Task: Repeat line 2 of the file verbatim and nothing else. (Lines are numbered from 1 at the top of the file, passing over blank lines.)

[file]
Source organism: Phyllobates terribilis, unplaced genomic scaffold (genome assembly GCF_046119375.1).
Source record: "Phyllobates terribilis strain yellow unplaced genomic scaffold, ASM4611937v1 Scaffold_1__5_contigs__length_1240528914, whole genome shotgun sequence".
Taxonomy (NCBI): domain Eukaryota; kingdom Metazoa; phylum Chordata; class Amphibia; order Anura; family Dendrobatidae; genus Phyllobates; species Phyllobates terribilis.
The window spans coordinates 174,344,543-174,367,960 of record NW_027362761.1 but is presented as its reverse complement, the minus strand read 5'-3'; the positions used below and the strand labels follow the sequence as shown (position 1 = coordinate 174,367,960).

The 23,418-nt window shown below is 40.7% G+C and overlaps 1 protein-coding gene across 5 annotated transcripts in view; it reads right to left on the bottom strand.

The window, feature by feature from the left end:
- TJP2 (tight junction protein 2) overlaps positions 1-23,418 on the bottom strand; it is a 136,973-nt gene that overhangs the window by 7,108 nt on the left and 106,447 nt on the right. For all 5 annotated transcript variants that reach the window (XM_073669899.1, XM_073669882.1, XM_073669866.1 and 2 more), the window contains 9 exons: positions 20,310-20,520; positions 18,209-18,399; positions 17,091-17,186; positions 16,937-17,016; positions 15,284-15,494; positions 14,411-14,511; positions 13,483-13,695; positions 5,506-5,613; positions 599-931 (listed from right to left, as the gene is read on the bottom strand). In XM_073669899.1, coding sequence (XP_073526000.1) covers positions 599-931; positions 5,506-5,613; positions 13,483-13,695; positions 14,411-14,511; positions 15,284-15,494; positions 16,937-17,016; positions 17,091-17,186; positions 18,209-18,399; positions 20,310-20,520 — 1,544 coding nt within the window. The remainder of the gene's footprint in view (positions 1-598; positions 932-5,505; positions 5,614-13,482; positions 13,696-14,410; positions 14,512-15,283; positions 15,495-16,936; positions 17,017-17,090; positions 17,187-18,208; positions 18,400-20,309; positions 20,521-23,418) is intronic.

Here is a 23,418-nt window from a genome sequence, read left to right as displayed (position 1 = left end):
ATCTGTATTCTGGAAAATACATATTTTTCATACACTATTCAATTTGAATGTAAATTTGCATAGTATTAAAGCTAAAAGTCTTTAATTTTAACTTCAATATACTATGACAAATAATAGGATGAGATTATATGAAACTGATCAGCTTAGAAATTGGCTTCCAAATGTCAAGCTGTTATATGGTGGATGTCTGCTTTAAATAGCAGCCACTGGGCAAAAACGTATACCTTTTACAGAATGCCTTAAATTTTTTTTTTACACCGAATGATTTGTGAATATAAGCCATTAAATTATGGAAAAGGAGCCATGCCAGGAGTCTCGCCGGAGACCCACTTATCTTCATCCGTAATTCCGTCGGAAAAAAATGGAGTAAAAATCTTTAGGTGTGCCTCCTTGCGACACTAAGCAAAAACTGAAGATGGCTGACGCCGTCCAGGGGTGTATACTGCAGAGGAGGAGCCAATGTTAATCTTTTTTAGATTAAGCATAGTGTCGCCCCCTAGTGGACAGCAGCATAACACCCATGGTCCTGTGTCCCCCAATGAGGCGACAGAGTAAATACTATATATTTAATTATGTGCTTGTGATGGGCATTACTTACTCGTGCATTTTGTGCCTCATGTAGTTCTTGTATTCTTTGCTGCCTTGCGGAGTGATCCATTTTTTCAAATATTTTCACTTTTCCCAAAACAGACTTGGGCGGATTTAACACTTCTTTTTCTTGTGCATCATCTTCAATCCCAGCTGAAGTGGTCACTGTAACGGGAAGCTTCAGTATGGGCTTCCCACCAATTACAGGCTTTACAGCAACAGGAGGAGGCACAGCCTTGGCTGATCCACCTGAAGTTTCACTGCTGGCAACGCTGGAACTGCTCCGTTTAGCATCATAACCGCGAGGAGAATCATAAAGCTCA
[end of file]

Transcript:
Source record: "Phyllobates terribilis strain yellow unplaced genomic scaffold, ASM4611937v1 Scaffold_1__5_contigs__length_1240528914, whole genome shotgun sequence".